Countries expressed disappointment as key negotiations on climate finance and emissions-cutting measures made scant progress at mid-year talks

By Megan Rowling and Matteo Civillini

UN climate talks in Bonn ended in finger-pointing over their failure to move forward on a key programme to reduce planet-heating emissions, with the UN climate chief warning of “a very steep mountain to climb to achieve ambitious outcomes” at COP29 in Baku.

In the closing session of the two-week talks on Thursday evening, many countries expressed their disappointment and frustration at the lack of any outcome on the Mitigation Ambition and Implementation Work Programme (MWP), noting the urgency of stepping up efforts to curb greenhouse gas pollution this decade.

The co-chairs of the talks said those discussions had not reached any conclusion and would need to resume at the annual climate summit in Azerbaijan in November, unleashing a stream of disgruntled interventions from both developed and developing countries.

Samoa’s lead negotiator Anne Rasmussen, speaking on behalf of the Alliance of Small Island States (AOSIS), emphasised that “we really can’t afford these failures”.

“We have failed to show the world that we are responding with the purpose and urgency required to limit warming to 1.5 degrees,” she said.

Governments, from Latin America to Africa and Europe, lamented the lack of progress on the MWP because of its central role in keeping warming to the 1.5C temperature ceiling enshrined in the Paris Agreement.

Current policies to cut emissions are forecast to lead to warming of 2.7C, even as the world is already struggling with worsening floods, droughts, heatwaves and rising sea levels at global average temperatures around 1.3C higher than pre-industrial times.

Mitigation a taboo topic?

Despite the clear need to act fast, a deep sense of mistrust seeped into talks on the MWP in Bonn, with negotiators disagreeing fundamentally over its direction, according to sources in the room.

Developed countries and some developing ones said that the Like-Minded Group of Developing Countries (LMDCs), led primarily by Saudi Arabia and China, as well as some members of the African Group, had refused to engage constructively in the discussions.

“The reason is that they fear this would put pressure on them to keep moving away from fossil fuels,” an EU delegate told Climate Home.

Bolivia’s Diego Pacheco, speaking on behalf of the LMDCs, rejected that view in the final plenary session, while describing the atmosphere in the MWP talks as “strange and shocking”. He also accused developed countries of trying to bury data showing their emissions will rise rather than fall over the course of this decade.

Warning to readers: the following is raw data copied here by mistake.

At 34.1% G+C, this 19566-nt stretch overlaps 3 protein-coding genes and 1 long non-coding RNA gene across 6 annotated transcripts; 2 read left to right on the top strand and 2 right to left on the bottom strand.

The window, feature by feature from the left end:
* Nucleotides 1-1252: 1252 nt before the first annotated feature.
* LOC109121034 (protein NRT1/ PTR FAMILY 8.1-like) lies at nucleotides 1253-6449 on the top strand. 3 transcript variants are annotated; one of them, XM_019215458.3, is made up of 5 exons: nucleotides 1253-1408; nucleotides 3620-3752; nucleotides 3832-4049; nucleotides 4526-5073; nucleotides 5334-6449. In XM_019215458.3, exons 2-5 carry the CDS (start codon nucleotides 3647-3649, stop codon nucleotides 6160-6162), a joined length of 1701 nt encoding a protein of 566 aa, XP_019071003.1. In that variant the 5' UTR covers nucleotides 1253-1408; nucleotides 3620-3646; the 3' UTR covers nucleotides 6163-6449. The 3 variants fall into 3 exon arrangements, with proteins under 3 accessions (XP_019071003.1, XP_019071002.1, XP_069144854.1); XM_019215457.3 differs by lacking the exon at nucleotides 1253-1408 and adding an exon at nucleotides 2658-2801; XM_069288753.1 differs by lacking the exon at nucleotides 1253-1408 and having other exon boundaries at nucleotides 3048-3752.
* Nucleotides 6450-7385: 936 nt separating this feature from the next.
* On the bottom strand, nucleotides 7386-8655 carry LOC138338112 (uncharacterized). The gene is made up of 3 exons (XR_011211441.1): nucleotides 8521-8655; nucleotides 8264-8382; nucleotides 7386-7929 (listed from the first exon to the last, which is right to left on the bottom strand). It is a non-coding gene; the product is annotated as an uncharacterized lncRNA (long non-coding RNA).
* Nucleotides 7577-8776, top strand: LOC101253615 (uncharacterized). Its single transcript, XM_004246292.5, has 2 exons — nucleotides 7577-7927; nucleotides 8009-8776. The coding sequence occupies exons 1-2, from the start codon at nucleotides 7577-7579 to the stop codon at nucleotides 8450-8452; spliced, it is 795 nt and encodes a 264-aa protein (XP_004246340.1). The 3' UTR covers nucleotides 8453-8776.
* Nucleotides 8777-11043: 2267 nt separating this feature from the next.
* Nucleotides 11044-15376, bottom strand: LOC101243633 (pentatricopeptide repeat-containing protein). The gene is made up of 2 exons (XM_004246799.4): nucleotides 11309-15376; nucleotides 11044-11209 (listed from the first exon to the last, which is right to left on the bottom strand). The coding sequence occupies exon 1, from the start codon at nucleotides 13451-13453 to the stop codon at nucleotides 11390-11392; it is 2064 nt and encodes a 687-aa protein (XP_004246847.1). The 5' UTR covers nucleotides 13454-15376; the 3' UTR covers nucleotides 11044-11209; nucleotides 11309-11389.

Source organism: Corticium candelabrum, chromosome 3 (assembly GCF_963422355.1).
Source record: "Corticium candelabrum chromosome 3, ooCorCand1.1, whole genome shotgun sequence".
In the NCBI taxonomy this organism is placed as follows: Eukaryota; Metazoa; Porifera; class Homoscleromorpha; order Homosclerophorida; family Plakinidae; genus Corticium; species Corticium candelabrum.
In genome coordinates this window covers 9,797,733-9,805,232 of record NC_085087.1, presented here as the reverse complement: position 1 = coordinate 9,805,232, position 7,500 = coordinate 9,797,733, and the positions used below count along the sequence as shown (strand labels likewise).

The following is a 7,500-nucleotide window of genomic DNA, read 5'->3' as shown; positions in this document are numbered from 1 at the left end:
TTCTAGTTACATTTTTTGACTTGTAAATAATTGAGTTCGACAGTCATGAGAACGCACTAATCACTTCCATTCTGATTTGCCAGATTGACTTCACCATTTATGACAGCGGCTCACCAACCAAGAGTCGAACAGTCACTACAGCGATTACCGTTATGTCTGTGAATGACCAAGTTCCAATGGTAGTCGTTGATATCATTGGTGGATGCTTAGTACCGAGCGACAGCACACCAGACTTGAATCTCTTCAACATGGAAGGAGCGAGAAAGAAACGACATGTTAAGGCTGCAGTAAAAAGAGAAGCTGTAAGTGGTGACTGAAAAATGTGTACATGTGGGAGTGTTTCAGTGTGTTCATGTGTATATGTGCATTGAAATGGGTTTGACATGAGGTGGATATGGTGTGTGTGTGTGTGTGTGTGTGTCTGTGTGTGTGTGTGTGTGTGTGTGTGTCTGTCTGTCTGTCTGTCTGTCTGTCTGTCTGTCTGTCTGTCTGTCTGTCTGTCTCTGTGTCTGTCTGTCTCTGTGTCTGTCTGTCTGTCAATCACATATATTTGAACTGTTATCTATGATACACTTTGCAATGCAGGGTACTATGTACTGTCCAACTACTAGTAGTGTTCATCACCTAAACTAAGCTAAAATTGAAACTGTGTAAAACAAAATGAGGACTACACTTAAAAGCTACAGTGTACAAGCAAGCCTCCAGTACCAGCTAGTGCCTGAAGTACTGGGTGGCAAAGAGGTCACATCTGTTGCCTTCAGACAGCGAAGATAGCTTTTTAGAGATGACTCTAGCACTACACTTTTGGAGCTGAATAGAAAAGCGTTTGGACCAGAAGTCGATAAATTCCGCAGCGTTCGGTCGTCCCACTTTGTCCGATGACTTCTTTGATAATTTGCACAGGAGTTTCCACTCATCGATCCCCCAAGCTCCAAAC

The EU and Switzerland said it was incomprehensible that a body charged with cutting greenhouse gas emissions had not even been allowed to discuss them.

“Mitigation must not be taboo as a topic,” said Switzerland’s negotiator, adding that otherwise the outcome and credibility of the COP29 summit would be at risk.

Rows over process

Before MWP negotiations broke down in Bonn, its co-facilitators – Kay Harrison of New Zealand and Carlos Fuller of Belize – had made a last-ditch attempt to rescue some semblance of progress.

They produced draft conclusions calling for new inputs ahead of COP29 and an informal note summarising the diverging views aired during the fraught exchanges. For many delegates, the adoption of those documents would have provided a springboard for more meaningful discussions in Baku.

But the LMDC and Arab groups refused to consider this, arguing that the co-facilitators had no mandate to produce them and calling their legitimacy into question – a claim rebutted by the UN climate secretariat, according to observers. Frantic efforts to find common ground ultimately came to nothing.

Fernanda de Carvalho, climate and energy policy head for green group WWF, said the MWP discussions must advance if the world is to collectively reduce emissions by 43 percent by 2030 and 60 percent by 2035 from 2019 levels, as scientists say is needed.

The MWP should be focused on supporting countries to deliver stronger national climate action plans (NDCs) – due by early next year – that set targets through to 2035, she said.